On the other hand, there are times that living with an animal actually slightly reduces the allergenicity so that there are fewer symptoms. Unfortunately, we cannot predict which of these scenarios will play out for you, or any other individual to a specific dog. Yes, you CAN be more allergic to one dog than another dog. A brief exposure to a specific dog may not predict how you will react to that dog a few weeks later. The other concern is that by allowing your nose to tolerate the dog (by taking an antihistamine), you are inhaling more dog dander and have the possibility of developing allergic asthma, as the lungs have a lining that is very similar to that of the upper airway. While we see this progression from nasal allergies to asthma more commonly in children, it does occur in adults.

If you are interested in having a dog, I would recommend that you consult an allergist and consider starting on a course of allergen immunotherapy (allergy injections) to reduce your sensitivity to dog dander. This is the only form of preventative and long-term control medical treatment available. In addition, a dog-allergen-minimizing home environment would be helpful. Presuming you would have an inside dog, measures could include hard surface flooring, leather furniture, a bedroom that is “off-limits” to the dog, and use of HEPA devices (vacuums and air cleaners).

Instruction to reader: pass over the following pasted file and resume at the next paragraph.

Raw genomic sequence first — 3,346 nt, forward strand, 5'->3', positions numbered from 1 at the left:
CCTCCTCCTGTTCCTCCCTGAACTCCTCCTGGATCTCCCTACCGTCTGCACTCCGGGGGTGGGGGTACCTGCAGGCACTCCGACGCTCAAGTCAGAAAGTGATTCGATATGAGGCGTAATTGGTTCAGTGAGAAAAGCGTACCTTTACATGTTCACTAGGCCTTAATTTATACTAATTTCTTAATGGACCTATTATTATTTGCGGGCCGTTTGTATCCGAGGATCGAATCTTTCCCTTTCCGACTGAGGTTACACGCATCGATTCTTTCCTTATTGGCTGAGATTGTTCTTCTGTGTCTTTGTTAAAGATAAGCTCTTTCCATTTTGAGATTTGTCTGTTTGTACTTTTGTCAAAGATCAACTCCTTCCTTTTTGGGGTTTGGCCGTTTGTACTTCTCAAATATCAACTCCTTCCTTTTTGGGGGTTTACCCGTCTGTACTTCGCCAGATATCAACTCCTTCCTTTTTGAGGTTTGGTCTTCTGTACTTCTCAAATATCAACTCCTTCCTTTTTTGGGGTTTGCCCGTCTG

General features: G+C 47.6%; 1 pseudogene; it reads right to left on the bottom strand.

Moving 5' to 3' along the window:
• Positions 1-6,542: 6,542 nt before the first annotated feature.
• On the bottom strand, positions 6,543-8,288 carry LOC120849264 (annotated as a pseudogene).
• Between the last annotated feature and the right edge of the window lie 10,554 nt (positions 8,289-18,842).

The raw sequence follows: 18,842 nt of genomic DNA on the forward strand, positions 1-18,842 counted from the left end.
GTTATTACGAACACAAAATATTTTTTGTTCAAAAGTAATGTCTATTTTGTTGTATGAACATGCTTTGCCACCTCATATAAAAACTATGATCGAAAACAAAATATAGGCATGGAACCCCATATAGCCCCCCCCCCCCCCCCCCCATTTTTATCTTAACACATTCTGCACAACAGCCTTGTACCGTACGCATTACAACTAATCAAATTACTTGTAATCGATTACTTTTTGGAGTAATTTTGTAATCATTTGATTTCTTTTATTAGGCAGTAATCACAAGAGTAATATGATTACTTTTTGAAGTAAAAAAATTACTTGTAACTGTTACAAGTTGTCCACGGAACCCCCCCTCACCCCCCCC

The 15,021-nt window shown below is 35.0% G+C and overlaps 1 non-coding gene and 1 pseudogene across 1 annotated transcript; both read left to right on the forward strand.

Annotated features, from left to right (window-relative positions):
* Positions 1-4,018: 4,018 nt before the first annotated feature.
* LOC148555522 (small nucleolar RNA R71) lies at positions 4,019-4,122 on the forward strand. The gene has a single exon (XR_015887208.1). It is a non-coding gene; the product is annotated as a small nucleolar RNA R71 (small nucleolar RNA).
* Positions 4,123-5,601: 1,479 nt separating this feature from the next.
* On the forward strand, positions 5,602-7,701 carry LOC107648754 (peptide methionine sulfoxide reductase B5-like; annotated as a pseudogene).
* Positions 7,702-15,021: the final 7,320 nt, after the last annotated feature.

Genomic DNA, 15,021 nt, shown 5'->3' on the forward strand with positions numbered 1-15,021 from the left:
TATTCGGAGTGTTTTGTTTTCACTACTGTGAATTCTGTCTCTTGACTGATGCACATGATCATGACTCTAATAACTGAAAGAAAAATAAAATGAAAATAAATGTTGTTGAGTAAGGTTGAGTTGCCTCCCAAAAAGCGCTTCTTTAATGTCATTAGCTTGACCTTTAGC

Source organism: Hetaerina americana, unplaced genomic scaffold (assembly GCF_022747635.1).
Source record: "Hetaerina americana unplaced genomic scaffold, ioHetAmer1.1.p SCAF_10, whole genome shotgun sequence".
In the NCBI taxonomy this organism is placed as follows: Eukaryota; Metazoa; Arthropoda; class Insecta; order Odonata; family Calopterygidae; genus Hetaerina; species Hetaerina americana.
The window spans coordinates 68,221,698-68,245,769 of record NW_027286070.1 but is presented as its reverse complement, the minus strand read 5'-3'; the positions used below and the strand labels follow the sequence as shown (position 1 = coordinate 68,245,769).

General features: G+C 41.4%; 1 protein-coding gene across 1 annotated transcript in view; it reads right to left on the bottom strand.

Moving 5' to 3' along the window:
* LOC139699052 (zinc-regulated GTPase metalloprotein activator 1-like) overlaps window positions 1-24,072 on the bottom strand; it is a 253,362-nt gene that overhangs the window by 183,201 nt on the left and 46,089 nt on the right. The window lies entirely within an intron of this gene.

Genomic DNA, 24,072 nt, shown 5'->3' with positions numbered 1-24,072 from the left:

Q. Are there any breeds or types of dogs that won’t trigger allergies in dog-allergic people?

A. The reason some people are allergic to dogs is because their immune system reacts to specific proteins (“allergens”) in the dog’s dander, saliva and fur. Not all dog-allergic people react to the same dog allergens, and not all dogs produce or shed the same amount of all dog allergens. So it is theoretically possible that some dogs could be better tolerated than others.